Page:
- UK Govt, Oil Industry Attempt to Resolve North Sea Tax Issue
Thursday, September 08, 2011
Dow Jones Newswires
by Alexis Flynn & Sarah Kent
The U.K. government and the North Sea oil and gas industry have set up a joint forum to discuss issues around the fiscal regime, although resolution on possible tax relief for the decommissioning of old fields and installations will likely take some time, Treasury Minister Justine Greening said Thursday.
North Sea oil and gas companies have been vocal in their criticism of Chancellor of the Exchequer George Osborne's decision to raise the top rate of tax on profits from offshore production in the last budget. They have argued that investment in what is a mature and declining basin risks being stymied by an unpredictable and onerous tax regime.
Greening, who was speaking at an industry conference here, said the new forum would include representatives from the Treasury, lobby group Oil and Gas UK and senior officials from the Department of Energy and Climate Change. By meeting on a regular basis, the forum would help the industry get more clarity on potential changes to the tax regime, and discuss possible future tax relief, such as decommissioning.
"What we will try to do is put some certainty in that. Now, obviously we can't always tie the hands of governments going forward, [but] I think what we can do is look to see to what extent we can find a way through this," said Greening.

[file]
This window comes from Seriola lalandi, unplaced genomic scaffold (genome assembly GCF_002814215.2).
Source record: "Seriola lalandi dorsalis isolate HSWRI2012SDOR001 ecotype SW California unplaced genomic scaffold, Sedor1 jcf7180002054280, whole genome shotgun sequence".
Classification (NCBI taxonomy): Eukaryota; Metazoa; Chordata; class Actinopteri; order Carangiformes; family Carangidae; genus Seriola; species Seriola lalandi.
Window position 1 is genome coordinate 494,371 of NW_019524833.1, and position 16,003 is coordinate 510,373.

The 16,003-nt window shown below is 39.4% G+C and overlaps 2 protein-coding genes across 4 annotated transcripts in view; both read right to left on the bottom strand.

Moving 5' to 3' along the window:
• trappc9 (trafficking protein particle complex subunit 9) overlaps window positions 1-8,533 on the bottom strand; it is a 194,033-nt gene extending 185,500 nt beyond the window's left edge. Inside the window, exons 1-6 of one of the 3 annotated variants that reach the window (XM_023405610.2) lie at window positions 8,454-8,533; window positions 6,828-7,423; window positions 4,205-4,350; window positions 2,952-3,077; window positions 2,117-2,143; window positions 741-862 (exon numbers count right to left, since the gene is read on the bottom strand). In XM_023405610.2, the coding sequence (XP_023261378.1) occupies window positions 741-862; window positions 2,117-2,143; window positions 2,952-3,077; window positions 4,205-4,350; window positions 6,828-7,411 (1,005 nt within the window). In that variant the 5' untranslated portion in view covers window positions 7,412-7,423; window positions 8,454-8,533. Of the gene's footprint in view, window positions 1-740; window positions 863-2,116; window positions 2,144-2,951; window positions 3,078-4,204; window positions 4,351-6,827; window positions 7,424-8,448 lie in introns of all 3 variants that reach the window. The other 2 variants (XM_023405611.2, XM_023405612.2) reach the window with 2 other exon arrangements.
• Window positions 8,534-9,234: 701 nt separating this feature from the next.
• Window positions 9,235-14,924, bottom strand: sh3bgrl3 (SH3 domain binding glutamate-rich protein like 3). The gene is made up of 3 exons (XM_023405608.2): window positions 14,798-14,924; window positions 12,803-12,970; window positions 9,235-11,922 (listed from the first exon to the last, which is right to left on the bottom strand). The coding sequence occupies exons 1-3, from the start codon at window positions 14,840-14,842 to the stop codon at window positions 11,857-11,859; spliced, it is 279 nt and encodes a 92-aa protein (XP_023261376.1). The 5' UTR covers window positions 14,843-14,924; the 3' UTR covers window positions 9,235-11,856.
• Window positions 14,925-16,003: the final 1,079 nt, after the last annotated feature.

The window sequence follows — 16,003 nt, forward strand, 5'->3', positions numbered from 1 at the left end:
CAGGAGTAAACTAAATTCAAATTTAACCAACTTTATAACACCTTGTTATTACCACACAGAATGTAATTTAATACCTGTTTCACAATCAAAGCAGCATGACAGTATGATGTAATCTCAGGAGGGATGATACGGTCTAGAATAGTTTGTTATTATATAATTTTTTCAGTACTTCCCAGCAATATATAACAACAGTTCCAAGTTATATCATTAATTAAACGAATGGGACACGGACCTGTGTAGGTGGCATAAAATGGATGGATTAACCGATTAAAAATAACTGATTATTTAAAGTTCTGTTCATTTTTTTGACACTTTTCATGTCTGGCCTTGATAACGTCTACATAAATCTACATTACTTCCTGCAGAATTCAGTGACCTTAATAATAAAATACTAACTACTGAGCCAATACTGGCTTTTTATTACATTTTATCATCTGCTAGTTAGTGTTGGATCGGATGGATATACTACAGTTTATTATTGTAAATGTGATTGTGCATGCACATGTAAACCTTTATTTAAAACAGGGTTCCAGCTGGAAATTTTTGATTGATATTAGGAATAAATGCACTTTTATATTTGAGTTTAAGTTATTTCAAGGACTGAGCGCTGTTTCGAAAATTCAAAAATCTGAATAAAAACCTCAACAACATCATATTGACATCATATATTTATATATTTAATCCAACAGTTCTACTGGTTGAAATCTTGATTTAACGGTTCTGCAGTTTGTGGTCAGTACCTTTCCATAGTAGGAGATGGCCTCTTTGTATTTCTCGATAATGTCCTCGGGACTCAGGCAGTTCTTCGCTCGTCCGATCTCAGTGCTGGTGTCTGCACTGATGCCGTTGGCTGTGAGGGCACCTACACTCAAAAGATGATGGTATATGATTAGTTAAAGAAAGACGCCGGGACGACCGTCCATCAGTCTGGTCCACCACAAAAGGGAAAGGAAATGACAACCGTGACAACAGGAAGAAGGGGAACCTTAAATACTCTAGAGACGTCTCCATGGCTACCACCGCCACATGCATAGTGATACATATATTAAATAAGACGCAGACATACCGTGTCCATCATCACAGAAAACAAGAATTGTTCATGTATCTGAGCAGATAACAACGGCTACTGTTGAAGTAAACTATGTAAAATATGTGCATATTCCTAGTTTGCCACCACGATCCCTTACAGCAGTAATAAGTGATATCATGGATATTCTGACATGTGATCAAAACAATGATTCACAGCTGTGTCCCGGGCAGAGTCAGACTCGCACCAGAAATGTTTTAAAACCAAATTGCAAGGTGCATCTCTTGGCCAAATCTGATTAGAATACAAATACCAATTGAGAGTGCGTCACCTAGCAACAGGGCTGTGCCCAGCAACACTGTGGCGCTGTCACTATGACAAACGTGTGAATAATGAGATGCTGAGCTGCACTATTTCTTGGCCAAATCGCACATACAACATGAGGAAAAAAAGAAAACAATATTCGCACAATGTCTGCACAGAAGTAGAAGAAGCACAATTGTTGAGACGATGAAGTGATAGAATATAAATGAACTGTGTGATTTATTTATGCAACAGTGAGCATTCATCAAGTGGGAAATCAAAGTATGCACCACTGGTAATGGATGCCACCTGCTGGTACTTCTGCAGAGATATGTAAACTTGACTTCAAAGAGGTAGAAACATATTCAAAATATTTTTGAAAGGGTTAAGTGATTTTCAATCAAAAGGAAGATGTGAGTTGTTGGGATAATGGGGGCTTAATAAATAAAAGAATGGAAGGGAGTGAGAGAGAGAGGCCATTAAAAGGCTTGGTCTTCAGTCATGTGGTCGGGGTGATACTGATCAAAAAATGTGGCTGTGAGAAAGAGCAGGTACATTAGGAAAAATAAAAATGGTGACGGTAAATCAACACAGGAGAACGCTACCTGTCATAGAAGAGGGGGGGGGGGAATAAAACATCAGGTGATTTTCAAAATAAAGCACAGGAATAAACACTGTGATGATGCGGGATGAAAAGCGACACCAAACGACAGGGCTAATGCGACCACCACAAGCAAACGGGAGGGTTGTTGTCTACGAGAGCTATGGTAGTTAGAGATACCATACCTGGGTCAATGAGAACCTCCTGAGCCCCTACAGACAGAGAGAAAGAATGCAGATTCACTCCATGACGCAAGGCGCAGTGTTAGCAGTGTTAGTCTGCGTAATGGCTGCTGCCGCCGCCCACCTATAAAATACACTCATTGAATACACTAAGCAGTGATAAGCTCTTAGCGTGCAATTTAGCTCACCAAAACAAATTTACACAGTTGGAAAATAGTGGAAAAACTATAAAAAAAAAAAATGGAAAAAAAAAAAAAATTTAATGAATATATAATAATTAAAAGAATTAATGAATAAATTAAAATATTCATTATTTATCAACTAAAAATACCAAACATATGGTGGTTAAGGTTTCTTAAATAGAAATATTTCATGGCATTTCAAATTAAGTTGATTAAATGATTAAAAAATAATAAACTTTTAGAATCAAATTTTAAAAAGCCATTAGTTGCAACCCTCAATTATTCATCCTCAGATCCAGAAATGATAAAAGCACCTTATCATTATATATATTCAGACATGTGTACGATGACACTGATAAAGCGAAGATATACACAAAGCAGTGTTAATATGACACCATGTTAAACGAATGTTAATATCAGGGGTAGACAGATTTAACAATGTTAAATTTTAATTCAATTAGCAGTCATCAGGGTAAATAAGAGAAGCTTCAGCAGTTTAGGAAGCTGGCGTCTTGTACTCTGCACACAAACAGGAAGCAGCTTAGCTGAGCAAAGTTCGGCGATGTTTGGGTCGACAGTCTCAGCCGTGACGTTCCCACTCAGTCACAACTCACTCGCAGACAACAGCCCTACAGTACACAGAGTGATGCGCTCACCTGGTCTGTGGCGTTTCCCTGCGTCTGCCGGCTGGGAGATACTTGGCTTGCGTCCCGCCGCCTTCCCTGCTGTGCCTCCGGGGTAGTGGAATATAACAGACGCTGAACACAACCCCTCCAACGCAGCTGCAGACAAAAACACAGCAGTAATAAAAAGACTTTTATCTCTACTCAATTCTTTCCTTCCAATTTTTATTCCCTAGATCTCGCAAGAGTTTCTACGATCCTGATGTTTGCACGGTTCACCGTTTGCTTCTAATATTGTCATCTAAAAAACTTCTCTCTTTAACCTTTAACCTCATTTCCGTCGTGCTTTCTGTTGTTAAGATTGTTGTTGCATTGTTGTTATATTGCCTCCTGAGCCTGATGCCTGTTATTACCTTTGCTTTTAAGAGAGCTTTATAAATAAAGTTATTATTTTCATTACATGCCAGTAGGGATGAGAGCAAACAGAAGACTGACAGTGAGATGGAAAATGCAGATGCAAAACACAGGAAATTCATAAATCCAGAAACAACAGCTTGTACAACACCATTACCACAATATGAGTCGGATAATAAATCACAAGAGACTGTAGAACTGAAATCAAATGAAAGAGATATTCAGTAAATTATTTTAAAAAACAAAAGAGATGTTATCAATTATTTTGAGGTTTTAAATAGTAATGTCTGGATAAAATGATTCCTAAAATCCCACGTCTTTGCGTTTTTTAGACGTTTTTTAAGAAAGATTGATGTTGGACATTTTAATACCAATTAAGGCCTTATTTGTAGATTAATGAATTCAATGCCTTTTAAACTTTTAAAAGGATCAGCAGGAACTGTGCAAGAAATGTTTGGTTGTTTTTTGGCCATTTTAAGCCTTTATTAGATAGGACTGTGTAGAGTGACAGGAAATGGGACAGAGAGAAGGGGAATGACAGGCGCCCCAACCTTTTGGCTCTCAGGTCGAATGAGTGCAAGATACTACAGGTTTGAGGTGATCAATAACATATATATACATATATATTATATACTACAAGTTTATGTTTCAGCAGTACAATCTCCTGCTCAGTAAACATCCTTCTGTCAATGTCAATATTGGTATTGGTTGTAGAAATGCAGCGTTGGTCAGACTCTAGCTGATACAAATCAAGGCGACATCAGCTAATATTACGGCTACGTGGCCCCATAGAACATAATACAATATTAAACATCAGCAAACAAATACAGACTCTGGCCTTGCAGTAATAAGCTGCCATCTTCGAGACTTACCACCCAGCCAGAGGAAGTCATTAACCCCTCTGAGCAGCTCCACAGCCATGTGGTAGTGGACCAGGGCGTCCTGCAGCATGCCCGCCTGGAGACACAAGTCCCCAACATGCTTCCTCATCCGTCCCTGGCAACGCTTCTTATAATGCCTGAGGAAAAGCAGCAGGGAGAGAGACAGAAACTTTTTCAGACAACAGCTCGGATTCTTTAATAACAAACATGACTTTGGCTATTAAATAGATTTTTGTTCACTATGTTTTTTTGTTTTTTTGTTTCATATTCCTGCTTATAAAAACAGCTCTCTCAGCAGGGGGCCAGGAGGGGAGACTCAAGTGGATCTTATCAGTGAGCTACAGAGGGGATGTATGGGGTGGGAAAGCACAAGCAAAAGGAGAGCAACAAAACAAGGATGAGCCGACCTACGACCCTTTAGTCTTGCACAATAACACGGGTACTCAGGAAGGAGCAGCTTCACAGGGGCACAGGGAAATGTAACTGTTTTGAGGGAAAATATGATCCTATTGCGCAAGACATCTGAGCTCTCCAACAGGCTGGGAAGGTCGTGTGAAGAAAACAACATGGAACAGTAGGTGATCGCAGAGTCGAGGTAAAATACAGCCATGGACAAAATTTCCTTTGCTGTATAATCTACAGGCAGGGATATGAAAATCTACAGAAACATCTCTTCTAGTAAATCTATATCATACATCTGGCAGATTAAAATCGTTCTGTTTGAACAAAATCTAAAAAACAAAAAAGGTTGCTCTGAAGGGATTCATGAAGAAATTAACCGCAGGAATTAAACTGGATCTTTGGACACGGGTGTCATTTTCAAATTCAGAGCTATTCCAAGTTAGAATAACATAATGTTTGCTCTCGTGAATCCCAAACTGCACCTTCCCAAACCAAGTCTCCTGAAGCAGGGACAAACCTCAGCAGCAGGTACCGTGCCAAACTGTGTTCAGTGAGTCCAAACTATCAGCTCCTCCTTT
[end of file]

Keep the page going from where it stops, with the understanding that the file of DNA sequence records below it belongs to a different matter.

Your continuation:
Head of Oil and Gas UK Malcolm Webb said he was encouraged by the discussions.
"It was a very constructive meeting," said Webb.
However, Greening said it was impossible to say whether the issue around decommissioning would be resolved in time for the next budget
"I'm not going to put a timeline on it. What I can say is we've got a couple of working groups set up, one of them around decommissioning and we would like to very constructively work with the industry on that and we've been encouraged by the progress made. But let's be clear. If sorting out a long-term solution to decommissioning was easy it would have been sorted out a long time ago. We absolutely want to work on this as fast as we can. But what I think matters is getting the right long-term solution, one that stands on its own two feet," she said.
Webb said that although there was still lingering frustration over the unanticipated nature of the earlier tax increase, it was time for both industry and government to look to the future.
"There's some regret, but what the industry is determined to do is to turn the page to overcome the problems that the government has presented us with, and we really were encouraged [by the meeting] today."
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